A Time Capsule From The 1930s: What’s Different Now
If we compare health and endurance, well-being, security, general attitudes, family and community ties and values, we would conclude that it is we who are impoverished.
We’re taking care of my 92-year old mother-in-law here at home. She has the usual aches and pains and infirmities of advanced age but her mind and memory are still sharp. Her memories of her childhood are like a time capsule from the 1930s.
My mom-in-law has always lived in the same general community here in Hawaii. She’s never lived more than about 10 miles from the house where she was born (long since torn down) in 1931. Listening to her memories (and asking for more details) is to be transported back to the 1930s, an era of widespread poverty unrelated to the Great Depression. Many people were poor before the Depression. They were working hard but their incomes were low.
Prior to the tourist boom initiated by statehood and affordable airfare, Hawaii’s economy was classically colonial: large plantations owned by a handful of wealthy families and/or corporations (known as The Big Five) employed thousands of laborers to raise and harvest sugar cane and pineapple. Pearl Harbor, Hickam air base and Schofield Barracks were large military bases on Oahu. Travel between islands was expensive (ferries) and each island was largely self-sufficient.
Even taking a bus for the 12-mile ride to the island’s sole city was a rare luxury, an excursion that occurred a few times a year.
Plantation workers were not yet unionized in the 1930s, and wages were around $20 a month for backbreaking field labor–work performed by both men and women. Typical of first and second-generation immigrant communities of the time, families were generally large. Six or seven children was common and nine or ten children per family was not uncommon. Many families lived in modest plantation-provided camps of two bedroom houses.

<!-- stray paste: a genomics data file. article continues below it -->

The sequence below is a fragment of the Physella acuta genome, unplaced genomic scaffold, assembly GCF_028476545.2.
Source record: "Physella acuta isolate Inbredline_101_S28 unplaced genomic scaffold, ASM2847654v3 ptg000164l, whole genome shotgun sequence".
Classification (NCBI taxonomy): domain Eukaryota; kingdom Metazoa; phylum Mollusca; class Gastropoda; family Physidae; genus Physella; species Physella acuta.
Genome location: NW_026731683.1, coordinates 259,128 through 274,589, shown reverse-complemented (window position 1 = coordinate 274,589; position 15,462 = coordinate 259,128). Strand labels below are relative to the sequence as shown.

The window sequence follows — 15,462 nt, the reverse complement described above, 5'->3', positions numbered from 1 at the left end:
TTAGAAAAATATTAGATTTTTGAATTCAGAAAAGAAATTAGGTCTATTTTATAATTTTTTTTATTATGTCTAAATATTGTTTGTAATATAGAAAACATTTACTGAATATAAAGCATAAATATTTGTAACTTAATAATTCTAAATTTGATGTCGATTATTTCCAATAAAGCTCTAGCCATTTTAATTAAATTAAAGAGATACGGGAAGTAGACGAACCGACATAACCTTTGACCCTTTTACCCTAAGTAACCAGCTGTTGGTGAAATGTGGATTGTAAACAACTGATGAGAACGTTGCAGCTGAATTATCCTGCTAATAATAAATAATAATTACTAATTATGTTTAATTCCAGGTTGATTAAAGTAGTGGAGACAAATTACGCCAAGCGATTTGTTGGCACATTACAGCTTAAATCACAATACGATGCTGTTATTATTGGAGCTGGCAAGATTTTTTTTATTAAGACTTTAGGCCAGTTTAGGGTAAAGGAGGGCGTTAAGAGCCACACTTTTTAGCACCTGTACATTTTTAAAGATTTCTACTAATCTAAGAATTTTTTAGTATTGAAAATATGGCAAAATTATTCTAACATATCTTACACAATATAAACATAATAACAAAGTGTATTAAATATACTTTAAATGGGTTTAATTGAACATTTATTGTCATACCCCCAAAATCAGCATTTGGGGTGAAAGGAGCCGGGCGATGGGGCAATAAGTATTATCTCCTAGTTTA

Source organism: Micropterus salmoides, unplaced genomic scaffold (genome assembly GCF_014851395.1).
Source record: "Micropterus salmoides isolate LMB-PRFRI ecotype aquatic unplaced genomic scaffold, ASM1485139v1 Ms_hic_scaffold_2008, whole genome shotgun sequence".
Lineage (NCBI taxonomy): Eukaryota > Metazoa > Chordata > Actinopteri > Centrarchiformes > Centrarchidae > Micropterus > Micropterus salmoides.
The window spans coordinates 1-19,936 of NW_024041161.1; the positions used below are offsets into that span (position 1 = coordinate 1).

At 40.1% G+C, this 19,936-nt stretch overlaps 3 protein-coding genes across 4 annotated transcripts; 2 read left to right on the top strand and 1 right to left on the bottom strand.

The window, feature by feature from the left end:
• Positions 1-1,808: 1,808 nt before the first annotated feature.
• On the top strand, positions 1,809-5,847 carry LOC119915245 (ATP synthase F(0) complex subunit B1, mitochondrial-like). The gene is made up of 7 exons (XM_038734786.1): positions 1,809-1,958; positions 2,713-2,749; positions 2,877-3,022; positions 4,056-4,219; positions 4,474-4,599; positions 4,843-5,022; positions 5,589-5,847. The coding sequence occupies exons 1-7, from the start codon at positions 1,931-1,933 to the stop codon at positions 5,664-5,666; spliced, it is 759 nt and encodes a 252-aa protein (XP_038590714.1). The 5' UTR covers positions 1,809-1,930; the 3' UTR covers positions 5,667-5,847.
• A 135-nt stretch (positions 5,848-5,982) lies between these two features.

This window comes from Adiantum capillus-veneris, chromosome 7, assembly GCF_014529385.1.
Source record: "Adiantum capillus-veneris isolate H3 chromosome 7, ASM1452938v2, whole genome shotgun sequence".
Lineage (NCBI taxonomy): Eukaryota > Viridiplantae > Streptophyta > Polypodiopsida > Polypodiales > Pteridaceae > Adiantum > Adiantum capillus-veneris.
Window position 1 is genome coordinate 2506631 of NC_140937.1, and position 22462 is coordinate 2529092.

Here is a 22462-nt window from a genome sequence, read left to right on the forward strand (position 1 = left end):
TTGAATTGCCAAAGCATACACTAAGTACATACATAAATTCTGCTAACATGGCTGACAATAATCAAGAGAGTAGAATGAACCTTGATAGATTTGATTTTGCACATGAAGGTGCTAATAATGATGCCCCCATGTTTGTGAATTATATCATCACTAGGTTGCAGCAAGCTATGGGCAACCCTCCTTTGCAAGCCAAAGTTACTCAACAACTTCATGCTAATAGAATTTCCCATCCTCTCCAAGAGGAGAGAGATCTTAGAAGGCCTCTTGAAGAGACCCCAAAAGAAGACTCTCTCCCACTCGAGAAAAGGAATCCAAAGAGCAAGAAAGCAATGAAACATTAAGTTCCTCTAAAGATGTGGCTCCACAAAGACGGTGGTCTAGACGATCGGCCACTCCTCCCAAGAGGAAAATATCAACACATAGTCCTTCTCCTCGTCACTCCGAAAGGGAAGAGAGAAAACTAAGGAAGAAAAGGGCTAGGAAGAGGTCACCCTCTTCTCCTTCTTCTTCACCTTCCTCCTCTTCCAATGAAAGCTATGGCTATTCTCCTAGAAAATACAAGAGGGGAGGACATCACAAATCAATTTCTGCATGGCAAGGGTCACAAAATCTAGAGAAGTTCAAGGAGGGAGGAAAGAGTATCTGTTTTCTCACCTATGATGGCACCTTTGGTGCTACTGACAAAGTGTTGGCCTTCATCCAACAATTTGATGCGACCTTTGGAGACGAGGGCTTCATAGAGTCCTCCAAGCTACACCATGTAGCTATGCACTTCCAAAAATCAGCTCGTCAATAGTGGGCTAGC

Gardens were not a hobby, they were an essential source of food to feed a table of hungry kids and adults. Candy, snacks, sodas, etc. were treats rserved for special occasions and holidays. Kids usually went barefoot because shoes were outside the household’s limited budget.
Staples were bought at the company store (or one of the few privately owned groceries) on credit and paid off when the plantation paid wages.
Credit issued by banks was unknown. Neighborhoods (kumiai) might pool a few dollars from each family every year and offer the sum to the highest secret bidder or by lottery. Those households that scraped up enough to open a small business often worked 12 hours a day, 7 days a week (or equivalent: 14 hours 6 days a week).
Neighbors helped with births and deaths.
Since no one could even dream of owning a car, transport was limited. Children and adults walked or biked miles to school or work. Many sole proprietors made a living delivering vegetables, meat and fish around the neighborhoods. (This distribution system is still present in rural France where my brother and sister-in-law lived for many years). Each vendor would arrive on a set day / time and housewives could gather to buy from the proprietor’s jitney or truck. Children could eye the few candies longingly, and if they were lucky, a few pennies would be given to them to buy a candy.
Locally baked bread was delivered by boys. Milk was delivered by small local dairies.
Nostalgia is a powerful force, but I don’t think we can dismiss the general happiness of my Mom-in-law’s childhood as airbrushed impoverishment. The poverty seems obvious to us now, but at the time it was normal life. Everyone was in the same general socio-economic class. The plantation manager lived in a mansion with servants, but those with wealth were few and far between. In other words, wealth and income inequality was extreme but the class structure was flat: the 99% had very similar incomes and opportunities–both were limited.